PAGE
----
Mind you, this is still an ongoing process, learning about the Gods, honoring them, and developing good relationships with each of them. I still struggle with Ares from time to time. I am a non-confrontational creature by nature. I see little good in war or conflict. It is hard for me to honor the "Destroyer of Men", the "Bloody", "Violent", "Terrible" "Skin-piercing" "Murderer". So, my personal understanding of Ares has come through other means. He is called "the one who the women feast", "the bountiful" and "the one who rallies". Ares (his name is literally war) can never be completely separated from the concept of battle, but I have come to accept that the conflict he brings is useful. I see him as a Kali sort of figure, one who destroys that creation may happen. He is also someone who it is useful to have on my side, as I am no warrior.

Also remember, it is not important to have excellent relationships with all of the Gods. It is only necessary to not disrespect them or neglect honoring them.
I'm reposting this information here as, despite my rationalizations to the contrary, I'm still having personal internal conflict with Ares. There are many who would state that as long as I'm following proper piety and orthopraxy it doesn't matter if I dislike Ares. I myself rationalized that "it is not important to have excellent relationships with all of the Gods. It is only necessary to not disrespect them or neglect honoring them." But in truth I am too much of a mystic to really believe that. Personal relationships with the Gods is what brought me to Hellenismos in the first place. To have a lack of respect for one of the major Gods of the pantheon bothers me. I find myself even looking to Zeus's example for permission to dislike Ares so. Zeus himself claimed that he hated Ares.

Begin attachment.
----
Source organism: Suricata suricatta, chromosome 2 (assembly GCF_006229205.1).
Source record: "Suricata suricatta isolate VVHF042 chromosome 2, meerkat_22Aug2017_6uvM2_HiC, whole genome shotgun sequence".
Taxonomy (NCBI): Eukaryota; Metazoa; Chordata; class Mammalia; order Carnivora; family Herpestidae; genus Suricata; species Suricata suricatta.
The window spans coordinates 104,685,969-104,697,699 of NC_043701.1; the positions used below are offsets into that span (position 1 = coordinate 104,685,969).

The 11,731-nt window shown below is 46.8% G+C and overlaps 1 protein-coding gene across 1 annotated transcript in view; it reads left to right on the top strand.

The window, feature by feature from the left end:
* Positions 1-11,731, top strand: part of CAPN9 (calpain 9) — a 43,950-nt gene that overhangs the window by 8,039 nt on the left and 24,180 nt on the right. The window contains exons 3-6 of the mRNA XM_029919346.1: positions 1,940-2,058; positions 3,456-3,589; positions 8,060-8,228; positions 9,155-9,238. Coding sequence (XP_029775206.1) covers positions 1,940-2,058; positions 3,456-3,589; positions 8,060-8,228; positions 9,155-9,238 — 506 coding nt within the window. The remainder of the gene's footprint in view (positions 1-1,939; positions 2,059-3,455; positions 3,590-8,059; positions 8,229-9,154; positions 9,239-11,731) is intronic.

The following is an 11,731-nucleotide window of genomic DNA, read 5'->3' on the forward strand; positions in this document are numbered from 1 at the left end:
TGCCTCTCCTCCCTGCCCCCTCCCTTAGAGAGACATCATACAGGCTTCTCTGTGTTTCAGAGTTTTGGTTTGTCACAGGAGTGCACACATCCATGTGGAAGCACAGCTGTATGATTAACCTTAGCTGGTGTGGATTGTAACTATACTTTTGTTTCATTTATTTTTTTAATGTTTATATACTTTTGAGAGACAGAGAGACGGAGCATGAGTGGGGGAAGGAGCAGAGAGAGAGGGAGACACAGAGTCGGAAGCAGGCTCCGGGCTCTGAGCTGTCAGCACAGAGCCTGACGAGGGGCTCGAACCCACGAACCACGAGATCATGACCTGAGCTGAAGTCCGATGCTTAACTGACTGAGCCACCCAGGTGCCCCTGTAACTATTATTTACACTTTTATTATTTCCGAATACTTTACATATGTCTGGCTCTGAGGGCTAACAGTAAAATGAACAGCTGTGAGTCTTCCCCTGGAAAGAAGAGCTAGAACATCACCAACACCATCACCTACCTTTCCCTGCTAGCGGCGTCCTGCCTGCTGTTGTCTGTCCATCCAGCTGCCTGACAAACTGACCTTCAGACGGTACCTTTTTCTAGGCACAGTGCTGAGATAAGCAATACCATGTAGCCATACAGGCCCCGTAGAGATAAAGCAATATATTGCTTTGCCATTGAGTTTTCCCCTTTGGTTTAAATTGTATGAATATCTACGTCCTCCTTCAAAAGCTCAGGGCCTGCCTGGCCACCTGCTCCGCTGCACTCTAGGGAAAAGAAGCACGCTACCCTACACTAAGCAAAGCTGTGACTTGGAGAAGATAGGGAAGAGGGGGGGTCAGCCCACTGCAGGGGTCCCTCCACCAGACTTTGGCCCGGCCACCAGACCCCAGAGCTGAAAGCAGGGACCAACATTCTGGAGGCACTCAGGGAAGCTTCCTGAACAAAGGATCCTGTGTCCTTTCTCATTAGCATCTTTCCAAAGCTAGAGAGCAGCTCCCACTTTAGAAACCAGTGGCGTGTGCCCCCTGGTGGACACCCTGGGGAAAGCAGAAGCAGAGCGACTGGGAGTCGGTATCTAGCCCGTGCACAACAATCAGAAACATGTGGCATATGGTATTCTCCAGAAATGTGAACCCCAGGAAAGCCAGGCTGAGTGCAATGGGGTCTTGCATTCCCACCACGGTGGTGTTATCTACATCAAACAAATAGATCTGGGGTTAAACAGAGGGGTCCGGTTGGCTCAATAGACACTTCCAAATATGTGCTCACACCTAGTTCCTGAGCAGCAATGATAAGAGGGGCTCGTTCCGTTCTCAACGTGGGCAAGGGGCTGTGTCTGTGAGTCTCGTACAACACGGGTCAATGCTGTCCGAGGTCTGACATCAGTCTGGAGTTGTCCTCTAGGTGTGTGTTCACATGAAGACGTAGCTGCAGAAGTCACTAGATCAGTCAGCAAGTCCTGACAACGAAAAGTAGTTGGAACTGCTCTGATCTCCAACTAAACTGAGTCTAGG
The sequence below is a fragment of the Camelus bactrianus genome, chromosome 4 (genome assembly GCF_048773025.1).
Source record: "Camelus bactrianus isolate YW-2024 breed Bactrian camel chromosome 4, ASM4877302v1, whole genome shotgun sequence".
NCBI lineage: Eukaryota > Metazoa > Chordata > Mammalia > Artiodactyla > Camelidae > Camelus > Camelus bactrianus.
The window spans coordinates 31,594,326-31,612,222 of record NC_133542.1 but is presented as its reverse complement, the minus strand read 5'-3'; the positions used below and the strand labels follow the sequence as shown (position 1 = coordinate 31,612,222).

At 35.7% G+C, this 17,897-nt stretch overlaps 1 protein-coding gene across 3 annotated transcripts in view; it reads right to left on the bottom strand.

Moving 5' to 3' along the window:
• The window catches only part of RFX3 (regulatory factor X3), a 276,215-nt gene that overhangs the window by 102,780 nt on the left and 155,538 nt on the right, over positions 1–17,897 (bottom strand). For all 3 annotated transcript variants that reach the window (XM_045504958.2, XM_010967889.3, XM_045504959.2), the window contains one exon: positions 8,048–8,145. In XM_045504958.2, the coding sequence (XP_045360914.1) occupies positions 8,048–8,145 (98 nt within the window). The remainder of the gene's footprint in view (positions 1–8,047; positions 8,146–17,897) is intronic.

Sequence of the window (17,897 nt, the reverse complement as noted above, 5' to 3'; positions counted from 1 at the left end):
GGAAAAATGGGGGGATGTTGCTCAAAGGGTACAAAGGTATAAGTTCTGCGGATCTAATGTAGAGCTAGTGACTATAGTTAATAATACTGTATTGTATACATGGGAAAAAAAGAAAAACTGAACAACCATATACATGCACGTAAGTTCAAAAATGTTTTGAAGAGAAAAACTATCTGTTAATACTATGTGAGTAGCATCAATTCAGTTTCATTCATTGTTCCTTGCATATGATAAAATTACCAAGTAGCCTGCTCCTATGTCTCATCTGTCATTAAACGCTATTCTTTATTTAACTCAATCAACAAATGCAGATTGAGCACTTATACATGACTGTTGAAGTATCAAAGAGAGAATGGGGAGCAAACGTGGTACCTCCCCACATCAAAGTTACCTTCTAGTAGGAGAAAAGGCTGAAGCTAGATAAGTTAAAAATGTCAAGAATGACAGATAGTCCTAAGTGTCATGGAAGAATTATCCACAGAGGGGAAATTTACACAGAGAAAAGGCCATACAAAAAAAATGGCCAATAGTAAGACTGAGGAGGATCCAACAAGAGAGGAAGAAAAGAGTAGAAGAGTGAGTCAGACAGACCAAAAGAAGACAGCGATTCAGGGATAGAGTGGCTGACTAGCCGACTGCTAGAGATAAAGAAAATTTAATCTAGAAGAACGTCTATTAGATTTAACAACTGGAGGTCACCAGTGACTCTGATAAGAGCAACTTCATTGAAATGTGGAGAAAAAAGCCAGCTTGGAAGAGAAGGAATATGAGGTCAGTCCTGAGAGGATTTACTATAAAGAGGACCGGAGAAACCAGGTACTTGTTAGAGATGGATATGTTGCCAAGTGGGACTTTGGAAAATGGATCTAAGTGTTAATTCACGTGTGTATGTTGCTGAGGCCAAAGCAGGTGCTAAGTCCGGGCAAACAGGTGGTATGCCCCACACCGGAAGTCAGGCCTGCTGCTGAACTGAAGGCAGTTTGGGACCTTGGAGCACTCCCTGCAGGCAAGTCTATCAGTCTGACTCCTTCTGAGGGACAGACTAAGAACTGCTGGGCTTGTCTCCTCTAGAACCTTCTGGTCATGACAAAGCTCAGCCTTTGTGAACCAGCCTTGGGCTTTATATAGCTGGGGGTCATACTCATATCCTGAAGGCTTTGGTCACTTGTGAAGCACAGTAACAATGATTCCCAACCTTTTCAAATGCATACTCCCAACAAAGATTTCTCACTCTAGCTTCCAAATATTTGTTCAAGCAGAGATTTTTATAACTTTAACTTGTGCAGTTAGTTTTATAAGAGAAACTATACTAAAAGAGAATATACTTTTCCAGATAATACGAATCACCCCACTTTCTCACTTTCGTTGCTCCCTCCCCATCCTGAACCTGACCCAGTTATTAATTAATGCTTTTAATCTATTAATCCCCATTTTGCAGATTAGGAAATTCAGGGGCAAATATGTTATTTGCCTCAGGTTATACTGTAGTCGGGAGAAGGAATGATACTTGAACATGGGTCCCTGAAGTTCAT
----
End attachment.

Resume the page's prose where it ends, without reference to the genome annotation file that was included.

'To me you are the most hateful of all the gods who hold Olympus. Forever quarreling is dear to your heart, wars and battles." - Homer, Iliad 5.699
I addition of murder, savagery, cowardice, war, strife, blood, and mutilation, Ares is also associated with human sacrifice. He is the rival of Hephaestus, who I hold very dear, and is openly despised by my dearest Athena. Were it not for Aphrodite's relationship with him I believe I would cut my losses and discount him altogether. Yet, she loves the war-hungry God for reasons I don't completely understand.

I would not speak ill of Ares, mind you. I have a grudging respect for him as a God, if nothing else, and I am not one to be impious. But he vexes me. How should I cultivate a relationship with a God who is so alien to my own spirit?


  1. Ares is also the god of home defense. Cities used to "chain" him in their cities so that he would defend their homes. He is the god of revolutions and over throwing bad governments. I've always had a love for Ares but I had a better understanding of him after reading Piers Anthony's Incarnations of Immortality series, specifically Wielding a Red Sword. Aphrodite appreciates him because in some cultures she is also a war goddess. There is more than one reason why Ares is associated with Mars. Reading up on Mars may help you there also.

  2. I realize that this is an old post but I'm glad I found it. I have it on good authority that when great oaths were sworn to Themis, they were sworn also in the sight of Ares, as He is Her enforcer. He is the Bloodthirsty, but He is also the giver of courage and the rallier of men to a cause. I'm going to bookmark this page and refer back to it often, because you said a lot of wonderful things about how to reconcile issues we may have with the Gods through research and patient exploration.